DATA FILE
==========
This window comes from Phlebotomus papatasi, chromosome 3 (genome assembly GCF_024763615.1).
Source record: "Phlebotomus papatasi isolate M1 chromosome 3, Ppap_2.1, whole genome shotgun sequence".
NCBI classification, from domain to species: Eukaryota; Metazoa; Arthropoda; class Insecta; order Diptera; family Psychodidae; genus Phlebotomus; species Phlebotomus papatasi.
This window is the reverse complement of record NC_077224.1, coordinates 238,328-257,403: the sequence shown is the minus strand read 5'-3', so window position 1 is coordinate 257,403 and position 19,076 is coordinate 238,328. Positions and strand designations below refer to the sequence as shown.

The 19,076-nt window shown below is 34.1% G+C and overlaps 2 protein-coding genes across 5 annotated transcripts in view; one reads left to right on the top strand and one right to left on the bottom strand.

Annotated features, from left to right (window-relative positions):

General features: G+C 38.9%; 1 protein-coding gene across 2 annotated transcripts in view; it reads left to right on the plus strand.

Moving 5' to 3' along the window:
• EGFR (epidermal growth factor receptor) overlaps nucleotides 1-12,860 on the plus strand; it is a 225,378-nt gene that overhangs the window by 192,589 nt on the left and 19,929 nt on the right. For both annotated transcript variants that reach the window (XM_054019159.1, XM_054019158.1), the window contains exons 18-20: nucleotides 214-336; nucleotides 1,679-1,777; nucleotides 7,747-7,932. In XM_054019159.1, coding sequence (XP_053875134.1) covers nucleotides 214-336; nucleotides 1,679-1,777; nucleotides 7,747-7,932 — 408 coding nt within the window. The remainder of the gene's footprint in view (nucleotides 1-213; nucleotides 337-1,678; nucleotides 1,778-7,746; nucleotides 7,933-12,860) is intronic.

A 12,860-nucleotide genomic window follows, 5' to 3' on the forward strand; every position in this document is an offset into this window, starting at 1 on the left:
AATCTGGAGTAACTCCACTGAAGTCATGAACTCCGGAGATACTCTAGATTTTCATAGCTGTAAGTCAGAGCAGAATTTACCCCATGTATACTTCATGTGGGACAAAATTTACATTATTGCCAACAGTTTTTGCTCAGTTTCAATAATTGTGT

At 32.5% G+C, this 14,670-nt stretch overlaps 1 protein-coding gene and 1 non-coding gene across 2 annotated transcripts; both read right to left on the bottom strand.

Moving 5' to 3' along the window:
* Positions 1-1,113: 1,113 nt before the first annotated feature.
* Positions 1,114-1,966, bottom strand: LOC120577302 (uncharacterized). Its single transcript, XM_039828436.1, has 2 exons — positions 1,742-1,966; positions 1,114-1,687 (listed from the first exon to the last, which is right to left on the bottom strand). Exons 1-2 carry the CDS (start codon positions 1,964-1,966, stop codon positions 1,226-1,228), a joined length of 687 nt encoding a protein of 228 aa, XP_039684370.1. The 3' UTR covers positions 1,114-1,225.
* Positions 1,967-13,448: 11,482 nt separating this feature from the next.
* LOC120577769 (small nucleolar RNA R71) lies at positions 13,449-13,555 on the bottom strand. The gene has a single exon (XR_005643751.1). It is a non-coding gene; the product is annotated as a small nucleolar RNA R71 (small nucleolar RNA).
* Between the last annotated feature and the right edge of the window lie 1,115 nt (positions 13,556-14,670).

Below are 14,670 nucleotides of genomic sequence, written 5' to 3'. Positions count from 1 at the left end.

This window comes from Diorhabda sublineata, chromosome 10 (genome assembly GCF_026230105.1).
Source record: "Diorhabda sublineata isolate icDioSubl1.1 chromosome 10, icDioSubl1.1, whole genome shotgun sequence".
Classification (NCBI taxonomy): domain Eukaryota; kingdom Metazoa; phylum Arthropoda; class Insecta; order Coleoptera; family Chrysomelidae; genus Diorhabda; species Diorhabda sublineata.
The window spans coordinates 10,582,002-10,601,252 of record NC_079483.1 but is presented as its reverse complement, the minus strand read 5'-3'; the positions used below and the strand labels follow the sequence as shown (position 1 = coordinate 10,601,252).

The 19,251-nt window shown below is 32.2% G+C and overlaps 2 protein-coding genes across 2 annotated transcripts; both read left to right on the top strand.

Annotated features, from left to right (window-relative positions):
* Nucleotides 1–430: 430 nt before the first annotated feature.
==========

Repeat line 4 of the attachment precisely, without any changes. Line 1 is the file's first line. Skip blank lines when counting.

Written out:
This window is the reverse complement of record NC_077224.1, coordinates 238,328-257,403: the sequence shown is the minus strand read 5'-3', so window position 1 is coordinate 257,403 and position 19,076 is coordinate 238,328. Positions and strand designations below refer to the sequence as shown.